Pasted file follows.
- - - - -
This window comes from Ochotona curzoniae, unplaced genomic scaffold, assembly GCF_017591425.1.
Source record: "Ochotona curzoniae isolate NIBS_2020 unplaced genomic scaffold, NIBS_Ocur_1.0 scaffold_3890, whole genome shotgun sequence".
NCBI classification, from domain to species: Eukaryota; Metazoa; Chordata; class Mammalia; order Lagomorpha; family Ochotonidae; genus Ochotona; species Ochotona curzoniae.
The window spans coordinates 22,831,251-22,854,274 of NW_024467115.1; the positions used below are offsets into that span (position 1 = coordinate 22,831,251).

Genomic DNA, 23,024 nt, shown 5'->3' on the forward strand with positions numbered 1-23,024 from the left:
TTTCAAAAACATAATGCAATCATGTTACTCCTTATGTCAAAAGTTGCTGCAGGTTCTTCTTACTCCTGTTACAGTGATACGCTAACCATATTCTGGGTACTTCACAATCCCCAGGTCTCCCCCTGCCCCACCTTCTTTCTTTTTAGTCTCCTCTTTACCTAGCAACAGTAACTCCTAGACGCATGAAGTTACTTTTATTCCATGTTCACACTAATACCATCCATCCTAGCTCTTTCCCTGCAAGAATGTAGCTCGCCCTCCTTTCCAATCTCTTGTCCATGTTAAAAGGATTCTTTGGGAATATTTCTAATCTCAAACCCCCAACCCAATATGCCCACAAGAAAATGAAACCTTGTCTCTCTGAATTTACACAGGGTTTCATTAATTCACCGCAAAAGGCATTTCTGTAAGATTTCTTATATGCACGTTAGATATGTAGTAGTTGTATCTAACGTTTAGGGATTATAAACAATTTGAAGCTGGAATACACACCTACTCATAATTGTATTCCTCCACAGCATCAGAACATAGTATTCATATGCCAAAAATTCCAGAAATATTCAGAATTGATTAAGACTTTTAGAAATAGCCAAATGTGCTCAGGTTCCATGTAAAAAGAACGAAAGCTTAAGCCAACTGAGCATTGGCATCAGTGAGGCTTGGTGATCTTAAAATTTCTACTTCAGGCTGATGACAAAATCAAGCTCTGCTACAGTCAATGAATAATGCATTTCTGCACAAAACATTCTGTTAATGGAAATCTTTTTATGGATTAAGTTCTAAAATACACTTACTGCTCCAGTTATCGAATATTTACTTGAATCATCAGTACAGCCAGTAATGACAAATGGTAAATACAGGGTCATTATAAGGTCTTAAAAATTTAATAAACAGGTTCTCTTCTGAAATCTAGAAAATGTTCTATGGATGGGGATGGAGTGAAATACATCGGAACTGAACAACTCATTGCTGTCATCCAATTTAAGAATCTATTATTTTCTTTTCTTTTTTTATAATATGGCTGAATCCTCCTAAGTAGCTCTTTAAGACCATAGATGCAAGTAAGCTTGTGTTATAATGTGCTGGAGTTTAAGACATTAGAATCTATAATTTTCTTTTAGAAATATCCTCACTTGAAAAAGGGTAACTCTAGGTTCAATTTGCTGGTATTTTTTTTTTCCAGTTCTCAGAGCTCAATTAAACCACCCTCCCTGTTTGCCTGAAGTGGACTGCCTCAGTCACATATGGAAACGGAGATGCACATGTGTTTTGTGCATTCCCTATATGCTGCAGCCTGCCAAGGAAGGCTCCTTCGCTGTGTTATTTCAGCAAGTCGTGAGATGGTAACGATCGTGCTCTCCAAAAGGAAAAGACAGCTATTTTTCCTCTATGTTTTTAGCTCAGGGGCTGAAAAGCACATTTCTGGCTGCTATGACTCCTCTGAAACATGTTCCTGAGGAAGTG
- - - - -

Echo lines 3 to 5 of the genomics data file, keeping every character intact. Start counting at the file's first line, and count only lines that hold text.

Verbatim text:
NCBI classification, from domain to species: Eukaryota; Metazoa; Chordata; class Mammalia; order Lagomorpha; family Ochotonidae; genus Ochotona; species Ochotona curzoniae.
The window spans coordinates 22,831,251-22,854,274 of NW_024467115.1; the positions used below are offsets into that span (position 1 = coordinate 22,831,251).

Genomic DNA, 23,024 nt, shown 5'->3' on the forward strand with positions numbered 1-23,024 from the left: